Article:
In the future, McGrory said he envisions that the average person will have the opportunity to create VR scenes as easily as they capture short videos for Snapchat and Instagram. He alluded to the advent of smartphones with 3D cameras, which several companies are in the process of developing. Ultimately, he said, he hopes that Datavized’s platform would enable even a child borrowing a laptop from the public library to experiment with virtual reality.
“How could we not just make VR and get it to that person, but how could we build tools that would allow that kid to create his own VR?” he asked.
Using the web as a primary platform for VR may have benefits beyond accessibility. Right now, each of the VR headsets on the market has its own store for accessing content, and many VR experiences are designed to work with a particular headset. So if you’ve ponied up for an HTC Vive, you may not be able to view content designed specifically for, say, Oculus. The siloing of content has raised concerns about the specter of “walled gardens” in VR that echo previous complaints about mobile app stores. For instance, there have been high-profile instances of apps not being allowed into Apple’s App Store. McGrory and Anderson pointed to Ferguson Firsthand, a VR app that recreates the scene of Michael Brown’s shooting in August 2014 as described by eight eyewitnesses. The app was rejected by Apple despite not including any graphic violence.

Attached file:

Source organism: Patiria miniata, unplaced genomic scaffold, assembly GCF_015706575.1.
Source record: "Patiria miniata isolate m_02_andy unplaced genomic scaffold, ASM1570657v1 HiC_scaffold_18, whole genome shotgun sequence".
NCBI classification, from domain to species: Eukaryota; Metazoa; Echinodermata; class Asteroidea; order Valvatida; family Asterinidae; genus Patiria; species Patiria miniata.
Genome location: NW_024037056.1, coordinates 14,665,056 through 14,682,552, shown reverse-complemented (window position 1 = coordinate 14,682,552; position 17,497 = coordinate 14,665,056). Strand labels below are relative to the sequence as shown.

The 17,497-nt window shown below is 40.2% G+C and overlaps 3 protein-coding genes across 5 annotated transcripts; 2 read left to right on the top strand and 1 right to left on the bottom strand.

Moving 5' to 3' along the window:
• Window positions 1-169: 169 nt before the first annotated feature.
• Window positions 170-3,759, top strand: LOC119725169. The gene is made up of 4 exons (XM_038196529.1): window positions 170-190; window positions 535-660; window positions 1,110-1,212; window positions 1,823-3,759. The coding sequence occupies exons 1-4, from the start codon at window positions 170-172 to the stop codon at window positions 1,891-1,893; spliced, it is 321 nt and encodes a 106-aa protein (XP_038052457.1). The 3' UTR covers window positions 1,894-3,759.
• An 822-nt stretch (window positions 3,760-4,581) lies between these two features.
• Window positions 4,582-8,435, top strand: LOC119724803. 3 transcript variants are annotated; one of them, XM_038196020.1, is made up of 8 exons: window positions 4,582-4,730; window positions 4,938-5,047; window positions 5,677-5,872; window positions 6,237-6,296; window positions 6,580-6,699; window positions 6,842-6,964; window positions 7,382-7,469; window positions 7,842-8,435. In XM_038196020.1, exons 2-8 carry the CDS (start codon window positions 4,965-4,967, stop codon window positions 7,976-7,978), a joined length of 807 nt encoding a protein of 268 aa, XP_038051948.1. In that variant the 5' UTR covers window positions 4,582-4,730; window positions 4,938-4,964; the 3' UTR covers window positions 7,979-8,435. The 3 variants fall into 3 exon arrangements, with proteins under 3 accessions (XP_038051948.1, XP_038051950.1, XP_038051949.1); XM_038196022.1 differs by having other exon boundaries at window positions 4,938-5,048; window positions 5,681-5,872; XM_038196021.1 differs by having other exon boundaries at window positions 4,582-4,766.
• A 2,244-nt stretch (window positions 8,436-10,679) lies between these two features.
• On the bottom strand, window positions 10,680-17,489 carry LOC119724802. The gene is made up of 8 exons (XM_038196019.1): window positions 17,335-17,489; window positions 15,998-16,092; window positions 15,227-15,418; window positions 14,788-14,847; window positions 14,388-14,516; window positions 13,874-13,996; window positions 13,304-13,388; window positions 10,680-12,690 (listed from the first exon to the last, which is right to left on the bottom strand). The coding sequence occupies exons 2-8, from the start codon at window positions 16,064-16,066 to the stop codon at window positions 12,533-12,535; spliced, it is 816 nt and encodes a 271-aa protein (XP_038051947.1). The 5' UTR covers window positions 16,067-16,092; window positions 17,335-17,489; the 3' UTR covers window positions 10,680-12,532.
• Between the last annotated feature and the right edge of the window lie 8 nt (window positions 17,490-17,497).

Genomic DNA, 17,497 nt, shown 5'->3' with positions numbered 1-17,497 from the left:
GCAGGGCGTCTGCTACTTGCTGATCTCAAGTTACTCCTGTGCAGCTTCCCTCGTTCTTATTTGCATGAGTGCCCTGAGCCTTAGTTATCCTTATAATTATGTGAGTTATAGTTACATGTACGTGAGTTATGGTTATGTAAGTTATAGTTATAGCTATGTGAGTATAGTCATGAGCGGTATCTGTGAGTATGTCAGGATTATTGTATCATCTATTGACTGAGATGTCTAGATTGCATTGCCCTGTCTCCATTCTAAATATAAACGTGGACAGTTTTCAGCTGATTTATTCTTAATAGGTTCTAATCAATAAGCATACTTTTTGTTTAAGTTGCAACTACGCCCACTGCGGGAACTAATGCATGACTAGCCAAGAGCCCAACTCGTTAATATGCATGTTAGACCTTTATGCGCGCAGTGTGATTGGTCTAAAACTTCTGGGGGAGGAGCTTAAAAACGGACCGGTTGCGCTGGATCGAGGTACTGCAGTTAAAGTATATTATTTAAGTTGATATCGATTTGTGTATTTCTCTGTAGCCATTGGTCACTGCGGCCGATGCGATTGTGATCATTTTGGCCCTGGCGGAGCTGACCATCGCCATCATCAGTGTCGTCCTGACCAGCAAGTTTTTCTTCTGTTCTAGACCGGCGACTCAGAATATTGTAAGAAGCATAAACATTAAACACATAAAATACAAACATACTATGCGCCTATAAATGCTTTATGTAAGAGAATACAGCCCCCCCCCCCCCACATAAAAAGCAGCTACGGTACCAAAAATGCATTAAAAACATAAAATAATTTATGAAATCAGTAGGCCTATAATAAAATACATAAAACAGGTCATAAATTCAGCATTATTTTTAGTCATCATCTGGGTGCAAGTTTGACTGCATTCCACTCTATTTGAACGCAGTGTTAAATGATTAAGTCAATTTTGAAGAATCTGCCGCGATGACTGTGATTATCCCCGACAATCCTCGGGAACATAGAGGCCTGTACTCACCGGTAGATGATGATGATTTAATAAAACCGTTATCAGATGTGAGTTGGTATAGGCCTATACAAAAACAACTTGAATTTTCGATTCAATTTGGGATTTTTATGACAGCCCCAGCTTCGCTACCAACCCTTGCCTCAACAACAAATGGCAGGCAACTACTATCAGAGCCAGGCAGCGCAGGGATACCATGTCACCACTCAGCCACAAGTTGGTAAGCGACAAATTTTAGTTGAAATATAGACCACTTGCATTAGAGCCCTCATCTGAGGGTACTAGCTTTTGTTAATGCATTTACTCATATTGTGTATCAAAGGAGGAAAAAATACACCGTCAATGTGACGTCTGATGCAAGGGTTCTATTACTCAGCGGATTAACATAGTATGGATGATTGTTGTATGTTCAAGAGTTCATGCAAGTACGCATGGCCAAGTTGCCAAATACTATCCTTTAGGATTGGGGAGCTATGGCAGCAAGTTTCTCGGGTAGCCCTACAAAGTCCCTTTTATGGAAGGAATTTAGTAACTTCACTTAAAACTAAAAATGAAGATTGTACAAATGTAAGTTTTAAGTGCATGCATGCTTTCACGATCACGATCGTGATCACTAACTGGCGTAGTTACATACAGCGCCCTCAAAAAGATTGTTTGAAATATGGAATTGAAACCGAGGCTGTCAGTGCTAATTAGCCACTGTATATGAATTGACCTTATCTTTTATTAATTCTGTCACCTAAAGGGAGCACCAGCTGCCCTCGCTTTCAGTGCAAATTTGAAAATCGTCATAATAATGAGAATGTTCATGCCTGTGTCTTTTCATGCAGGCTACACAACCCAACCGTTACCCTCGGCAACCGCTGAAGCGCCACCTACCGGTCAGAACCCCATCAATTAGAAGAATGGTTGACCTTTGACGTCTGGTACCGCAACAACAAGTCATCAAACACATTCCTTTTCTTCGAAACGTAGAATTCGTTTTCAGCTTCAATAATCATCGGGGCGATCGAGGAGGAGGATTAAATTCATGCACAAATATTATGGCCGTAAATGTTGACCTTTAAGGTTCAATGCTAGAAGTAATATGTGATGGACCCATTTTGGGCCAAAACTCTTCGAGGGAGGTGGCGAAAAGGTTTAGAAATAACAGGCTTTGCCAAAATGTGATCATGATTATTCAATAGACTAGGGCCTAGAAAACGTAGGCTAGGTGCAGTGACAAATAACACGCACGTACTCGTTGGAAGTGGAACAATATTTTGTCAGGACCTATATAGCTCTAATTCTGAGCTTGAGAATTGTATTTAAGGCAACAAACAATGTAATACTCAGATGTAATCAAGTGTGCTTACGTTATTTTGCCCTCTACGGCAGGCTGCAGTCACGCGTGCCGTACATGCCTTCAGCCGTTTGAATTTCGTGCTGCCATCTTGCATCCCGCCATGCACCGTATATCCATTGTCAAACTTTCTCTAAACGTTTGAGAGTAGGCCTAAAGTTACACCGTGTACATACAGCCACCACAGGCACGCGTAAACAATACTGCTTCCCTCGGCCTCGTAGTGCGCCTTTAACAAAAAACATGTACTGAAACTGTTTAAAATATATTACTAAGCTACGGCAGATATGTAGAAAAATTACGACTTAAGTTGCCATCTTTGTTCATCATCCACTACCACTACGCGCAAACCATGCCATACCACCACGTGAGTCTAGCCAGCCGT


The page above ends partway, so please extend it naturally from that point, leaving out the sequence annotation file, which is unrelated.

As people continue to experiment with new applications for VR, the possibility of censorship is a growing concern, according to McGrory. If the distribution of VR apps is dependent upon proprietary stores, then a handful of companies have the ability to restrict content based upon their sensibilities. That may mean that VR experiences that explore contentious topics, such as the Ferguson shooting, won’t make it in. But there aren’t such restrictions on the web, which is why Datavized is such a proponent of WebVR, McGrory said.
“We’re big believers in the openness of the web,” he said.